In America, every 15 seconds a woman is beaten by her husband or domestic partner. Domestic violence is the leading cause of injury to women between the ages of 15 and 44 -- more than car accidents, muggings, and rapes combined. I always thought these figures were shocking, especially since they have been slow to change over the years.
However, I was even more stunned when I recently learned that 30 percent of women in Cambodia suffer from domestic violence. Every third woman in Cambodia gets abused? How could that be?
I put this question to Erika Keaveney, the executive director of the SoCal based non-profit Lotus Outreach, which has been working in the poorest regions of Cambodia and other parts of Asia for almost two decades. "Many women in Cambodia don't even know that they have rights," she explained. "Divorce carries an enormous social stigma in Cambodia, and so many woman literally have no way to escape a dangerous situation."
But she also told me the story of Goong Mouey, a beneficiary of the organizations's Consoling Through Counseling project, which highlights just how far a small amount can go to help women escape from domestic violence.
Mouey may have survived decades of war and genocide in Cambodia, but she didn't emerge unscathed. The Khmer Rouge completely shut down the public education system in the late 1970s, and 90 percent of all teachers were summarily executed. Mouey is a part of an entire generation of women to grow up completely illiterate, and with little to no economic opportunity. Escaping her abusive, alcoholic husband and unable to provide for her five young children, she turned the children over to an orphanage for two years. "This was especially painful for me," she shares, "but I had run out of options."
Since coming into contact with the counseling and reintegration program that was supported by Dining for Women, the tables have turned for Mouey. After spending some time at Lotus Outreach's safe shelter, Mouey received $20 in start-up support along with a $120 small business grant and now runs a highly successful vegetable grocery business near Poipet city. Her business allows her to earn about $50 per day -- over 20 times the per capita income in Cambodia -- and she has since been able to resume caring for her children.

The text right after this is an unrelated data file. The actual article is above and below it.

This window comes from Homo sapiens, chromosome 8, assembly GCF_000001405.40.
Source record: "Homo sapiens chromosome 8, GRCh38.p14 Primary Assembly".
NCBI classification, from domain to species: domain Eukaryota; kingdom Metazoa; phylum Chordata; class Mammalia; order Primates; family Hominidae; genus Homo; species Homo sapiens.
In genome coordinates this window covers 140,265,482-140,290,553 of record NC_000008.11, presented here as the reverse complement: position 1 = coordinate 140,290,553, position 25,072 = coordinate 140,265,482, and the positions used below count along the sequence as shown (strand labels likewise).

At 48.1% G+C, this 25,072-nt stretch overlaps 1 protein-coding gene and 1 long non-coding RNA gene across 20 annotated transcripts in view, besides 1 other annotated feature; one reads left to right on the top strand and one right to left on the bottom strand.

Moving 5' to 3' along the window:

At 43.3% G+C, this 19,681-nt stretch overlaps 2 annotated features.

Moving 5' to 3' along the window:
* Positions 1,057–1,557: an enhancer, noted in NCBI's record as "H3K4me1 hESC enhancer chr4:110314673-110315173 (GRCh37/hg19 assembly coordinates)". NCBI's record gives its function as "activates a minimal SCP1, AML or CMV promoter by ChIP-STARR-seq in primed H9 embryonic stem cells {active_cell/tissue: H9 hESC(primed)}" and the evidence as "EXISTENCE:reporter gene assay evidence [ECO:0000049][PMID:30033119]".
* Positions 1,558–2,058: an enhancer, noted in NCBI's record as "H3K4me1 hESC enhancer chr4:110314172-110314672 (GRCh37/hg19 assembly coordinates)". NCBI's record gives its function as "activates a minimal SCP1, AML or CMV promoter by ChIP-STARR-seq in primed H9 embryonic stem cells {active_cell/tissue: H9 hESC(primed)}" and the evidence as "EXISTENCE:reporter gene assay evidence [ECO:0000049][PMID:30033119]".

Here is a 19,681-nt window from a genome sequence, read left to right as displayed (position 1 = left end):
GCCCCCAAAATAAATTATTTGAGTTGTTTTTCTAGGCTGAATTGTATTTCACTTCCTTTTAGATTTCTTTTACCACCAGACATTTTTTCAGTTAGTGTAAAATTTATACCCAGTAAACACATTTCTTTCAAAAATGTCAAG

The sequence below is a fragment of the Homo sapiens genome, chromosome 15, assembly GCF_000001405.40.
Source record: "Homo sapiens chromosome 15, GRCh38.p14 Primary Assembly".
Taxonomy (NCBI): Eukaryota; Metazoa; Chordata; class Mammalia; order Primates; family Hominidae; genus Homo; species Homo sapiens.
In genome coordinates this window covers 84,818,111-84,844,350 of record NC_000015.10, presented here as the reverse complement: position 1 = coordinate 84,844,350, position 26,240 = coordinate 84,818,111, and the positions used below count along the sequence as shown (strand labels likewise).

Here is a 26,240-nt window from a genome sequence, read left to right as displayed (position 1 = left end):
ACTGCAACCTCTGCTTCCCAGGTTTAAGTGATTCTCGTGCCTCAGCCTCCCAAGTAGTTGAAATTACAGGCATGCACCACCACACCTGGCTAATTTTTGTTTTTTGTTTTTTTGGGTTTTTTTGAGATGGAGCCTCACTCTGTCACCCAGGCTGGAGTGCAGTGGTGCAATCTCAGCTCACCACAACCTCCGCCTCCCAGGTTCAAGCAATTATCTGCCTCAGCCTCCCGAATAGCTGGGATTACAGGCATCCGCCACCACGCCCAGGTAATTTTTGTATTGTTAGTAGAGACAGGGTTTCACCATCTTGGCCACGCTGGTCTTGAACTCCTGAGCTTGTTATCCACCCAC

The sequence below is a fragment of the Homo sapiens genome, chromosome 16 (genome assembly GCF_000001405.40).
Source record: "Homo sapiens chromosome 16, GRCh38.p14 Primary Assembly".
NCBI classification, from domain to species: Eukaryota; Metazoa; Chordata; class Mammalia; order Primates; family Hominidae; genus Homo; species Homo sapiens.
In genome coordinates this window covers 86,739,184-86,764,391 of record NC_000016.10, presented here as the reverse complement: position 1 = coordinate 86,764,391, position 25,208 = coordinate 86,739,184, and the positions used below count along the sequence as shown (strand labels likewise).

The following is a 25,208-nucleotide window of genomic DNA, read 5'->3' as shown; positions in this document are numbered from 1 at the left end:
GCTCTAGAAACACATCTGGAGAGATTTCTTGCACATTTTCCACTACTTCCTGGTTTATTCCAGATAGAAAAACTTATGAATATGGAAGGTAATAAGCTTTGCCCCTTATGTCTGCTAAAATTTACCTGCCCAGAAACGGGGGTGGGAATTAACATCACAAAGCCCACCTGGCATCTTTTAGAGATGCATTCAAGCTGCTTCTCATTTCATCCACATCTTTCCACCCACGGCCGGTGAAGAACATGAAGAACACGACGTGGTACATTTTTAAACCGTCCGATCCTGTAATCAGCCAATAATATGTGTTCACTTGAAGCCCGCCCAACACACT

"I did have a small vegetable stall earlier but it was not enough to live on. The grant allowed me to offer five times as much variety and volume," Mouey shares. "Now I can afford pretty much whatever the children need to be well nourished." Mouey's 16 year-old daughter, Srey Mom, pipes in as well: "Previously I didn't have the money I needed to pay for school tuition or buy food and medicine, and now we do."
Because divorce carries such an onerous social stigma in Cambodian society, Mouey opted to try again when her husband came skulking back -- to her vastly improved financial situation. This time, however, he did not dare to abuse her physically any longer. "I control the money in the family now," Mouey says proudly. "Though he is verbally aggressive, he no longer hits me." Recognizing the cultural factors working against sufferers of domestic violence in Cambodia, Lotus Outreach hopes to implement men's anger management courses in the near future to give women who do return to abusive marriages the very best chance at a safe, healthy life.
With a $39,000 grant this year from Dining for Women, Lotus Outreach will help dozens of families like Mouey's get back on their feet through shelter assistance, start-up financial support, vocational training and small business grants.
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